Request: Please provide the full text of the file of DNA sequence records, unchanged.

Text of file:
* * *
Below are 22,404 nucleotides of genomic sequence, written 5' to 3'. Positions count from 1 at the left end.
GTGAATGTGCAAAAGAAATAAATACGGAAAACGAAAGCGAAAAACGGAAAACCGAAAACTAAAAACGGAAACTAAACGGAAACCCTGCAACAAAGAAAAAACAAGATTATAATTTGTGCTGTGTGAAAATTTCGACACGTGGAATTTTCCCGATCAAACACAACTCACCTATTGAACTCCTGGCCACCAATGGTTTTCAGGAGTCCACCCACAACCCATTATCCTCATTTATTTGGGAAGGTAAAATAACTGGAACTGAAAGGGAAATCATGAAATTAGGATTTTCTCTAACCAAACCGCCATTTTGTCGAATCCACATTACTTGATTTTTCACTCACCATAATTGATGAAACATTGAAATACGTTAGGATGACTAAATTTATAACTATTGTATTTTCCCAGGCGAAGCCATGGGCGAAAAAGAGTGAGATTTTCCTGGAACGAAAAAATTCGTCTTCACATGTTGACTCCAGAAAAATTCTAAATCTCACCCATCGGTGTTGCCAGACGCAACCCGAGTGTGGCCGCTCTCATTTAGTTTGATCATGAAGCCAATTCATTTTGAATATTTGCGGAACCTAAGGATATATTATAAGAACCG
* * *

Below are 22,404 nucleotides of genomic sequence, written 5' to 3'. Positions count from 1 at the left end.
GTGAATGTGCAAAAGAAATAAATACGGAAAACGAAAGCGAAAAACGGAAAACCGAAAACTAAAAACGGAAACTAAACGGAAACCCTGCAACAAAGAAAAAACAAGATTATAATTTGTGCTGTGTGAAAATTTCGACACGTGGAATTTTCCCGATCAAACACAACTCACCTATTGAACTCCTGGCCACCAATGGTTTTCAGGAGTCCACCCACAACCCATTATCCTCATTTATTTGGGAAGGTAAAATAACTGGAACTGAAAGGGAAATCATGAAATTAGGATTTTCTCTAACCAAACCGCCATTTTGTCGAATCCACATTACTTGATTTTTCACTCACCATAATTGATGAAACATTGAAATACGTTAGGATGACTAAATTTATAACTATTGTATTTTCCCAGGCGAAGCCATGGGCGAAAAAGAGTGAGATTTTCCTGGAACGAAAAAATTCGTCTTCACATGTTGACTCCAGAAAAATTCTAAATCTCACCCATCGGTGTTGCCAGACGCAACCCGAGTGTGGCCGCTCTCATTTAGTTTGATCATGAAGCCAATTCATTTTGAATATTTGCGGAACCTAAGGATATATTATAAGAACCG